C’est La Vie may be American musician Phospherescent’s seventh studio album, but it is probably his first blatantly optimistic ode to love, life, and everything in it.
The first release, “New Birth in New England,” was released a few months ago, and indeed hinted at a friendly, easy return after a five-year hiatus. A time during which the man behind Phosphorescent, Matthew Houck, reportedly fell in love (with Australian multi-instrumentalist Jo Schornikow), married, moved from New York to Nashville, had two children, and built a new recording studio – where this album was made.
It seems fitting, then, that C’est La Vie has a sense of homeliness about it. It feels comfortable – like a well-worn sweater – unlike the somewhat icky residual feeling 2013’s Muchacho left once it’s surface sadness had ebbed away.
The opening track, “Black Moon/Silver Wares,” is a hauntingly beautiful instrumental with vocal harmonies reminiscent of a Gregorian chant. It is balanced at the end of the record by an epic six-minute extended mix, if you will, entitled “Black Waves/Silver Moon,” which brings in the tribal-sounding elements you expect to hear at the start.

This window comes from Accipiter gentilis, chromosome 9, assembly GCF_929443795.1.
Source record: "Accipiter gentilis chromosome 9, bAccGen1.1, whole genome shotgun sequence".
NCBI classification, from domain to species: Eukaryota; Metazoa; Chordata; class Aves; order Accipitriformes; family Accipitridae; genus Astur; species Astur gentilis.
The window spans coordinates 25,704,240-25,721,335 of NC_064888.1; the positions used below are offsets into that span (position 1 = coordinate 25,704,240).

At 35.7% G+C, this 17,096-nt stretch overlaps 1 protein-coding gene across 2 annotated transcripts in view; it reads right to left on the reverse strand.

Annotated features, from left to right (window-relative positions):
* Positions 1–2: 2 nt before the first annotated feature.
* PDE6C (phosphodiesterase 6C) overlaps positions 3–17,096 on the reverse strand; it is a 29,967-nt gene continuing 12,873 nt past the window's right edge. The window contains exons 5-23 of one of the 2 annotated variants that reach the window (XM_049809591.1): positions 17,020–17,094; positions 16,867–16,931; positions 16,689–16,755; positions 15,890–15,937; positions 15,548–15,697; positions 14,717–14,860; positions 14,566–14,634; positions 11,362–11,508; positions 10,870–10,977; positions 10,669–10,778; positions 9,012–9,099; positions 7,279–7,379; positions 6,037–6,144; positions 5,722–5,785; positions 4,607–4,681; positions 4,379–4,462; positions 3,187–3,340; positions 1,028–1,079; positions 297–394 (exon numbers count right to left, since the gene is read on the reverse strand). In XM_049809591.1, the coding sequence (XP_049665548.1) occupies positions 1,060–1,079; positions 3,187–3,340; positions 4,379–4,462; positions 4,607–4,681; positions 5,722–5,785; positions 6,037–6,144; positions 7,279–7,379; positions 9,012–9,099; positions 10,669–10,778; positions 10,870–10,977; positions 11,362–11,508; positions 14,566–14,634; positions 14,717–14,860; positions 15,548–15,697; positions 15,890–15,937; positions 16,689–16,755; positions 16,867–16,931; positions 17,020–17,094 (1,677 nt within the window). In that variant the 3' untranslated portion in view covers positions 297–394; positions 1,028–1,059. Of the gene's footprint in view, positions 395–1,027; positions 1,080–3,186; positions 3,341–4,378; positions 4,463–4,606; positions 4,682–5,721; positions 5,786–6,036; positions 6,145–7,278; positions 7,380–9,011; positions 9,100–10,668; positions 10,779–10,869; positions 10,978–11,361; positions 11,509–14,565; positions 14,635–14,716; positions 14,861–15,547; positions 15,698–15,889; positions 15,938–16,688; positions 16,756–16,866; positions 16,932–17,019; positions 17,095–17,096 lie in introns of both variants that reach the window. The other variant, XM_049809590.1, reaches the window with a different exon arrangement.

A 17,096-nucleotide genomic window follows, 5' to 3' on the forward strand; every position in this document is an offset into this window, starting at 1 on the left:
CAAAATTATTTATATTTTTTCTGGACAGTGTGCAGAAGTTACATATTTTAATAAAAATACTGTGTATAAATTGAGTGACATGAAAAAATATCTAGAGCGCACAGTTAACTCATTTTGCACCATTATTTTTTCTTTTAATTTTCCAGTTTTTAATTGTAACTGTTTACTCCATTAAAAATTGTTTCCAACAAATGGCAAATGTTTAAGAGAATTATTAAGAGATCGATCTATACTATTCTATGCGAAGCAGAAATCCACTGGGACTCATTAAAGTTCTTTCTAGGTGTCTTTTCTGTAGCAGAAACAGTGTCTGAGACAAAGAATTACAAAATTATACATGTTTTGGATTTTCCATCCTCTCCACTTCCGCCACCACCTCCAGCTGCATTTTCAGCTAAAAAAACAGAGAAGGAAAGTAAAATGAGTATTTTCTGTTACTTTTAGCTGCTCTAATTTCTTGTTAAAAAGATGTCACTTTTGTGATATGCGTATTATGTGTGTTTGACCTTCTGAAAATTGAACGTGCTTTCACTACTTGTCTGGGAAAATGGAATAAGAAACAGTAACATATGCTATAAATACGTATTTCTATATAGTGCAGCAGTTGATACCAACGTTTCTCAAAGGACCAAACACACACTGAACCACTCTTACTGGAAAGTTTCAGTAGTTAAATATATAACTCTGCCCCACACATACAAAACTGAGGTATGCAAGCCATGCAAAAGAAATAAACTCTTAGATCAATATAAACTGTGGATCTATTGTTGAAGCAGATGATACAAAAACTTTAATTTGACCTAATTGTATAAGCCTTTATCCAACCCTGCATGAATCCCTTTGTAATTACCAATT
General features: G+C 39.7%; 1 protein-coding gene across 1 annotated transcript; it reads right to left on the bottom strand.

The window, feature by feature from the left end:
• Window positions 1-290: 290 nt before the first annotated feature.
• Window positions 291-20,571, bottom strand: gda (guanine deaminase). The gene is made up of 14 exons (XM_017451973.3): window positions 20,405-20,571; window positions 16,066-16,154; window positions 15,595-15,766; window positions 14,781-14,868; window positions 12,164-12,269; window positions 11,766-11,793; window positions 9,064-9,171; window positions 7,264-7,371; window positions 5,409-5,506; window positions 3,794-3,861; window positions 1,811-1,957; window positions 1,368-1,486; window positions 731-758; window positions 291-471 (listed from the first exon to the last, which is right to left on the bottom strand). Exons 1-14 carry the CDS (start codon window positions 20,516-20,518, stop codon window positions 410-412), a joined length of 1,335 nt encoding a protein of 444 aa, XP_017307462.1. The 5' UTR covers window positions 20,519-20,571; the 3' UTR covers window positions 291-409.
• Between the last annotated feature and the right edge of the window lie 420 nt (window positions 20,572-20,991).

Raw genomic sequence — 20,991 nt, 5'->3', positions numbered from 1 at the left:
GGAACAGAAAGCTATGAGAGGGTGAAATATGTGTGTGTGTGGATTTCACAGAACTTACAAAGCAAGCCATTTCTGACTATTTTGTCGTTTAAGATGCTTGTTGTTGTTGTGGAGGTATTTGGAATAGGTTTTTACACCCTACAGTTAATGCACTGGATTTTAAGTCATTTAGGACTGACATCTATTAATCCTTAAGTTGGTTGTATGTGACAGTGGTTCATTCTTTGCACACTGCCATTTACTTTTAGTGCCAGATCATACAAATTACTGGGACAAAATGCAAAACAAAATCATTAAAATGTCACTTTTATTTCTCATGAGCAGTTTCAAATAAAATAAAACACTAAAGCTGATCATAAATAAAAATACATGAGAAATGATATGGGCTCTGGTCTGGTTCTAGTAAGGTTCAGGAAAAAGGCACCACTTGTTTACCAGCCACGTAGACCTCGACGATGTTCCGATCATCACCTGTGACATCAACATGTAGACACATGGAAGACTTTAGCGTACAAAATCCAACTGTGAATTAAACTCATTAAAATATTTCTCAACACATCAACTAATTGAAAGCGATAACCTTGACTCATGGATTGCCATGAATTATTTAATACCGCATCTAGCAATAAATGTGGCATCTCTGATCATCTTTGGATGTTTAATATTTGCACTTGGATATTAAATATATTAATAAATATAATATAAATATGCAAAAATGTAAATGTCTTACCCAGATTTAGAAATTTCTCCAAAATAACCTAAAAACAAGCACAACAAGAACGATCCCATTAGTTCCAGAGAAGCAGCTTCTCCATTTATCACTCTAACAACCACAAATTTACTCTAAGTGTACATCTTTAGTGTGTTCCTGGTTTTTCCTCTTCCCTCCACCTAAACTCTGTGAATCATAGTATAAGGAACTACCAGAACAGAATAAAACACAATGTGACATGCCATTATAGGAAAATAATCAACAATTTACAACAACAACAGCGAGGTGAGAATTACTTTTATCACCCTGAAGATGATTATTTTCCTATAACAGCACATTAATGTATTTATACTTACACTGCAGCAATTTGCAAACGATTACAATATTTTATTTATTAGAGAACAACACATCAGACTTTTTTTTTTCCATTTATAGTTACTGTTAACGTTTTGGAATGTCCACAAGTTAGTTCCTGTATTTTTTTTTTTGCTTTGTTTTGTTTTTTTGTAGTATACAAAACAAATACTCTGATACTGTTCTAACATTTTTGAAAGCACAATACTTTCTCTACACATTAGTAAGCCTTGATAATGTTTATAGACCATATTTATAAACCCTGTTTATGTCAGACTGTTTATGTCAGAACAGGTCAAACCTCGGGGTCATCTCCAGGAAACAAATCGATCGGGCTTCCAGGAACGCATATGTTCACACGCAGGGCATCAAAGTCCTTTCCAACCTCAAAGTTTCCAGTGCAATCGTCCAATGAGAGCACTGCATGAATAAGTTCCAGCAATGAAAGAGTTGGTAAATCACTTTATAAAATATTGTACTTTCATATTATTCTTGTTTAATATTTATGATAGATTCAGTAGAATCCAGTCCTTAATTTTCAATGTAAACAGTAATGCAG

Whilst the intro doesn’t set up the expectations for the rest of the album – which is much more like lead single “New Birth in New England” in both content and style – it does create a sense of completion when coupled with the closing number.
Title track “C’est La Vie No. 2” sounds like it features Houck solo, minus the rest of the band (including wife, Jo) – which may be why it’s the only track beside the intro to come in at under four minutes.
The rest of the tracks are much weightier, with “Around the Horn” tipping the scales at a whopping eight minutes. The remarkable thing about these tracks, however, is they don’t seem to drag – the storytelling beautifully mixed with impressive musicianship to create one hell of a soundscape.
“Christmas Down Under” is a nice little nod to Houck’s new links to Australia, talking about finding himself in a Tiki bar while a storm rolls overhead (our Christmas, of course, being in the middle of summer), and features an impressive guitar solo break in the middle.
Stylistically the album gives a nod to many different genres – there’s hints of indie pop, glimmers of blues, undertones of gospel and overtones of indie folk. While it’s hard to pigeonhole, it’s also impossible not to like. It’s not a party starter by any stretch, but if you’re looking for a soundtrack to a relaxing Sunday arvo, this might be a good place to start: its gentle positivity will keep the end-of-weekend melancholy away.
FOUR STARS (OUT OF FIVE)
C’est La Vie is out this Friday.